I had completely forgotten creating this video for Youtube four years ago. Proof positive that we’ve been digging shanties for a lot longer than any TikTok dilettantes. I love the robust, spontaneous crew singing from the crowd at The Friends’ that evening. Someday, we’ll be doing that again, folks!
We started with 12 bar blues last time we had a blues theme and my understanding was and is very basic.If you know what a 1 4 5 progression in major chords means you can play any 12 bar blues as follows:1 1 1 1 for the first 4 bars 4 4 1 1 for the second 4 bars and either 5 4 1 5 for a turnaround or 5 4 1 1 to finish the song. The “rule of 41” means 1111 4411 5 41 5 and helps to remember the pattern.
Since then I’ve learned that most blues are played with a dominant 7th chord which just means a major 7th with a flat 7th.Stoo pointed out at out last session that jazz chords like the 9th, 11th, and 13th are all built on top of the dominant 7th.
We can take the basic 12 bar pattern and just play all 7th chords or we can play any mixture of major triads and dominant 7th chords. I like the basic pattern because if you vary the right hand technique you can amuse yourself for hours just running the numbers, strumming and playing arpeggios. We can even Jazz it up by introducing 9th chords. The variations are endless and I’m learning something every day.
So what can we learn from the video? First, 8 Bar is another common form. This is useful as a basis for practicing chords and right hand technique. It can also be used for song writing and for improvised performances. Second it is a very good example of what I’m looking for as video footage for instruction. Third it introduces some interesting chords both the 7th and 9th. The shapes are basic I’m sure most of us know them.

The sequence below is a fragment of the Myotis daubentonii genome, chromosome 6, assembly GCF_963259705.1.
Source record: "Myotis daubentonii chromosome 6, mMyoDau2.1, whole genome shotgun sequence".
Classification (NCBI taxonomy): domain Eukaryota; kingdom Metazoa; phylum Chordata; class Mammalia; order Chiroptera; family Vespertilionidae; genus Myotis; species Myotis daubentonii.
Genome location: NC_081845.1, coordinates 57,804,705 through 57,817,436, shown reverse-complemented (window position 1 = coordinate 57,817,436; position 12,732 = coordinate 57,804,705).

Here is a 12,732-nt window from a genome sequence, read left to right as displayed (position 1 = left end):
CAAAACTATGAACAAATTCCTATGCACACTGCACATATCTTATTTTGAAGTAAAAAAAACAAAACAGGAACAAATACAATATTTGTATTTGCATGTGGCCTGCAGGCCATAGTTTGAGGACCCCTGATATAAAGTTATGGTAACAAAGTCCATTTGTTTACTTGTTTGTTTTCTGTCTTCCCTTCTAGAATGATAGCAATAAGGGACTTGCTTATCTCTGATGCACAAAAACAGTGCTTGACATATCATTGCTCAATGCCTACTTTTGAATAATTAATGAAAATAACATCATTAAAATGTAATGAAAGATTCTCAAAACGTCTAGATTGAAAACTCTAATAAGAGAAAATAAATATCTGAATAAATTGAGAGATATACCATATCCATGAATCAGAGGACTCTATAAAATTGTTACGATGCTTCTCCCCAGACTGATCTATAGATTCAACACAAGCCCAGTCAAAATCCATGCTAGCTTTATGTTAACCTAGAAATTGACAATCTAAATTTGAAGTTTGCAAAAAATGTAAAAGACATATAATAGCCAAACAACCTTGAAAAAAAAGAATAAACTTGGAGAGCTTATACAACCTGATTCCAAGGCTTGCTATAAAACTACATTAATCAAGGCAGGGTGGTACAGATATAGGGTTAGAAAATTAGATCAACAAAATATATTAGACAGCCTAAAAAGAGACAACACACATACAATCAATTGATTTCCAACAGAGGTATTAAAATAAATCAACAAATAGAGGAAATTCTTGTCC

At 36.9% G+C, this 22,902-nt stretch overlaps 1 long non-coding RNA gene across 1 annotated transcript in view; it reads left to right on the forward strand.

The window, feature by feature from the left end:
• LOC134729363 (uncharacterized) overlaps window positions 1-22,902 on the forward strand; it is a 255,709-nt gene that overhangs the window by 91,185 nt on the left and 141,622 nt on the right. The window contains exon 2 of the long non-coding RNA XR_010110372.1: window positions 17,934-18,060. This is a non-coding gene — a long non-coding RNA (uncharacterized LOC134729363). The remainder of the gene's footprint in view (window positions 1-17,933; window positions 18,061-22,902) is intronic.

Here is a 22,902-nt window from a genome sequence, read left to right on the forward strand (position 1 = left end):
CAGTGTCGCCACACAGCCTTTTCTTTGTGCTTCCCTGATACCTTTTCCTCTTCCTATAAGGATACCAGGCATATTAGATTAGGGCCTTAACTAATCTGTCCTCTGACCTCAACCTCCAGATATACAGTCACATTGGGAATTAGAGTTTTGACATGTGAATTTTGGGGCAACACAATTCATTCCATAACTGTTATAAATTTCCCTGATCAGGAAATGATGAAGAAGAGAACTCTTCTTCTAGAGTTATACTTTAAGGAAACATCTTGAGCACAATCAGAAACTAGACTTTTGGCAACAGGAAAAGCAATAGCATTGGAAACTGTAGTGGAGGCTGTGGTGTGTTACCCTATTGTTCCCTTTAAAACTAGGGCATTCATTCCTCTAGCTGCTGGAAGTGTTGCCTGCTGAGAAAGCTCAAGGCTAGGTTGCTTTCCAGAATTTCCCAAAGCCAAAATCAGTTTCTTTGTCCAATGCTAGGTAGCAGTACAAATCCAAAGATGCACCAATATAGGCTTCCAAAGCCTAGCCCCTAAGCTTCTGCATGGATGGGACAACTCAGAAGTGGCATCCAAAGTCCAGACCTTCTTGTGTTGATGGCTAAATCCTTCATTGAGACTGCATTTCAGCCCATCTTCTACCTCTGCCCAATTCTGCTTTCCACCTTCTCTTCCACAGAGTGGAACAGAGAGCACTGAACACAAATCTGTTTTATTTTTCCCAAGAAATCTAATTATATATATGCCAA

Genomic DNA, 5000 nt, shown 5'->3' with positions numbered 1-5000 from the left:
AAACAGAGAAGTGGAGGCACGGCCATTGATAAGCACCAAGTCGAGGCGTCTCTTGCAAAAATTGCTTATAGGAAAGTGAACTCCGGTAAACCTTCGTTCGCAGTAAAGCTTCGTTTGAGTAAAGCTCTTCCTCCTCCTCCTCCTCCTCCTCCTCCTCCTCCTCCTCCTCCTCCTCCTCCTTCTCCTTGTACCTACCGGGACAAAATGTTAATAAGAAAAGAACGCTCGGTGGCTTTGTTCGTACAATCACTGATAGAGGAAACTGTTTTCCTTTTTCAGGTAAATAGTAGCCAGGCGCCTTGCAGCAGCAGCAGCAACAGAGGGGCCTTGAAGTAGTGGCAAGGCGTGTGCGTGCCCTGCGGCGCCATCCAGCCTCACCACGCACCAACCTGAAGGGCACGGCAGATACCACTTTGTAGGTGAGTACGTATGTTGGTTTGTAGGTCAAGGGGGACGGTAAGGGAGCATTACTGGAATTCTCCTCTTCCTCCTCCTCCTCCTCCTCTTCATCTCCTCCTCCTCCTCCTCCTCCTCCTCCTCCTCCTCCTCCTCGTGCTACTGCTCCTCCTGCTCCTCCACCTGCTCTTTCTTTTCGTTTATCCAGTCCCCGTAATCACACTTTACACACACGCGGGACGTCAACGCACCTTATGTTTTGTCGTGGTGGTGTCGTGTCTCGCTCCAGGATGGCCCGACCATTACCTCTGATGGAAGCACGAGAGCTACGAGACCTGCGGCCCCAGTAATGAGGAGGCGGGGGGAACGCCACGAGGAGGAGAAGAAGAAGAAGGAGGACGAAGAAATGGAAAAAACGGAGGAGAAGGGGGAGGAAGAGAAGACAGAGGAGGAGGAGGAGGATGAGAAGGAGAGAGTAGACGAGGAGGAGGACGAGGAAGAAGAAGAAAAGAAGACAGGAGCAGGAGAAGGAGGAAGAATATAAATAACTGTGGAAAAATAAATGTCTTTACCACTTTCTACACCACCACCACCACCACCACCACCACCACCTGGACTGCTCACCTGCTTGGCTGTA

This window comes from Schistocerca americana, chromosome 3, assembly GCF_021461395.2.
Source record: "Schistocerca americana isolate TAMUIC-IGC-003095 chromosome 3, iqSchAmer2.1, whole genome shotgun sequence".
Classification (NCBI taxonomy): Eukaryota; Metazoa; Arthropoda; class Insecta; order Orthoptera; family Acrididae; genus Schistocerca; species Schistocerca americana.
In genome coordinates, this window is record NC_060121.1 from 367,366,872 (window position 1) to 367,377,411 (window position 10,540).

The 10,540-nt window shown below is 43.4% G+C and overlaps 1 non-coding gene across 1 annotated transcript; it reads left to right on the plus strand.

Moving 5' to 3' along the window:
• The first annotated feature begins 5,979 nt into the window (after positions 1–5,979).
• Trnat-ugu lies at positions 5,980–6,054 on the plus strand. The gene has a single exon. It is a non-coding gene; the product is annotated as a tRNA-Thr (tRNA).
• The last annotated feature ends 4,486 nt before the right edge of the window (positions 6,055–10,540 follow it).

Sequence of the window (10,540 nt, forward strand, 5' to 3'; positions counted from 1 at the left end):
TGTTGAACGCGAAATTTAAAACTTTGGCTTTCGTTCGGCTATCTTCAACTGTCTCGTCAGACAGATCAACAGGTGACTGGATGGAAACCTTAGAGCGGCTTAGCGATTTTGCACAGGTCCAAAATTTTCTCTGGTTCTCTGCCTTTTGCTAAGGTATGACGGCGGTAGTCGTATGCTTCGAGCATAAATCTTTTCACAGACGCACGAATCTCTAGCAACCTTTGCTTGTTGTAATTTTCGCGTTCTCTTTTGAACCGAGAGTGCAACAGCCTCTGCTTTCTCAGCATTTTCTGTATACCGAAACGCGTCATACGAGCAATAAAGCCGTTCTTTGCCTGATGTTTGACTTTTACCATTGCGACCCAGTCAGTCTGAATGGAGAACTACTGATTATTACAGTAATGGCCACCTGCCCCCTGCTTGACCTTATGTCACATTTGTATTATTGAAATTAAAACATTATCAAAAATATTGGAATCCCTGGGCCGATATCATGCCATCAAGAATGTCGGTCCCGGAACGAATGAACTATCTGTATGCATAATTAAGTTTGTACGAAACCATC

The progression is just 1 5 4 4 for the first line followed by 1 5 1 5 for the second line with 1 5 1 1 to finish. The video uses A7 for 1, and D9,E9 for 4 and 5 but you can use plain ole major triads A D and E and it will still sound OK.
When we started this adventure I was trying to produce both workshop and performance videos. I ran out of time. These days the video focus is on performance. That way we can all track improvements. If anyone would like to offer a workshop please let me know off line and we can create the workshop video apart from the regular circle then we can share the workshop with the circle and have a brief Q&A. This is pretty much the format we had with Stoo’s excellent workshop on non-standard tunings.
1. Jeannie (Cox) Moss’ one page article on the founding of the Folk Song Circle was published in Vol 1 Issue 1 of “Come All Ye”, the VFSS Journal (July 1972). It mentions the five people responsible for founding the Circle at the Alma YMCA back in 1959 — Albert Cox, Jeannie (Cox) Moss, Phil and Hilda Thomas, and Rolf Ingelsrud. It’s a reminder of the work done by the early FSC pioneers, and since carried on by so many others, in fostering acoustic folk music in Vancouver.
2. Roger Holdstock’s article on the VFSS was published in Vol 20 Issue 1 of the Canadian Folk Music Bulletin (March 1986). Roger’s article does a fine job of summarizing the Folk, and its activities and ambience twenty-six years after its inception.